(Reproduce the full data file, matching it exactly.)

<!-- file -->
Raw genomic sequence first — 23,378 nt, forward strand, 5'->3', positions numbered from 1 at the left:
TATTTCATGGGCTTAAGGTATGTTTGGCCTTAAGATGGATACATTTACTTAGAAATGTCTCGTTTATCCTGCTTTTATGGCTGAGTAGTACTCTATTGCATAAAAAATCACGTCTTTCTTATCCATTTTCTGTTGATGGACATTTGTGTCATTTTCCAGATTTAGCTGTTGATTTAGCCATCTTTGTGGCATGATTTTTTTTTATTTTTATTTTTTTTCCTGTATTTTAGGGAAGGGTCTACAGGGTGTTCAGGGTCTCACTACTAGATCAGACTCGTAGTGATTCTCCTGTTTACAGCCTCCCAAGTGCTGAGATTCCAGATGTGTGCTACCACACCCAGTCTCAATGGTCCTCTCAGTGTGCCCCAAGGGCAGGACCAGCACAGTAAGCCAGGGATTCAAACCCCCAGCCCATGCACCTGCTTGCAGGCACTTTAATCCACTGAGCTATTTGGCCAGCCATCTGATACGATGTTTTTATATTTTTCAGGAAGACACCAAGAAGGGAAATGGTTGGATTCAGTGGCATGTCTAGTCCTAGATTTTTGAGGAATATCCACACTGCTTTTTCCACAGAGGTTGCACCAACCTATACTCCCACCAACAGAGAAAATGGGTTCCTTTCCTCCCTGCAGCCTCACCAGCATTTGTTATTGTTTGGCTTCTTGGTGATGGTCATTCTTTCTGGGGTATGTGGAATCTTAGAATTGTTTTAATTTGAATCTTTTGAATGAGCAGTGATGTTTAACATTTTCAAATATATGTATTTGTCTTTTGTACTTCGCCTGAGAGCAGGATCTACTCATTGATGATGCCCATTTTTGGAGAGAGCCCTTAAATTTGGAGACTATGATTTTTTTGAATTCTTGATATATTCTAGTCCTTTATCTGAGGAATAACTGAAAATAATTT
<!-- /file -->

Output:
Raw genomic sequence first — 23,378 nt, forward strand, 5'->3', positions numbered from 1 at the left:
TATTTCATGGGCTTAAGGTATGTTTGGCCTTAAGATGGATACATTTACTTAGAAATGTCTCGTTTATCCTGCTTTTATGGCTGAGTAGTACTCTATTGCATAAAAAATCACGTCTTTCTTATCCATTTTCTGTTGATGGACATTTGTGTCATTTTCCAGATTTAGCTGTTGATTTAGCCATCTTTGTGGCATGATTTTTTTTTATTTTTATTTTTTTTCCTGTATTTTAGGGAAGGGTCTACAGGGTGTTCAGGGTCTCACTACTAGATCAGACTCGTAGTGATTCTCCTGTTTACAGCCTCCCAAGTGCTGAGATTCCAGATGTGTGCTACCACACCCAGTCTCAATGGTCCTCTCAGTGTGCCCCAAGGGCAGGACCAGCACAGTAAGCCAGGGATTCAAACCCCCAGCCCATGCACCTGCTTGCAGGCACTTTAATCCACTGAGCTATTTGGCCAGCCATCTGATACGATGTTTTTATATTTTTCAGGAAGACACCAAGAAGGGAAATGGTTGGATTCAGTGGCATGTCTAGTCCTAGATTTTTGAGGAATATCCACACTGCTTTTTCCACAGAGGTTGCACCAACCTATACTCCCACCAACAGAGAAAATGGGTTCCTTTCCTCCCTGCAGCCTCACCAGCATTTGTTATTGTTTGGCTTCTTGGTGATGGTCATTCTTTCTGGGGTATGTGGAATCTTAGAATTGTTTTAATTTGAATCTTTTGAATGAGCAGTGATGTTTAACATTTTCAAATATATGTATTTGTCTTTTGTACTTCGCCTGAGAGCAGGATCTACTCATTGATGATGCCCATTTTTGGAGAGAGCCCTTAAATTTGGAGACTATGATTTTTTTGAATTCTTGATATATTCTAGTCCTTTATCTGAGGAATAACTGAAAATAATTT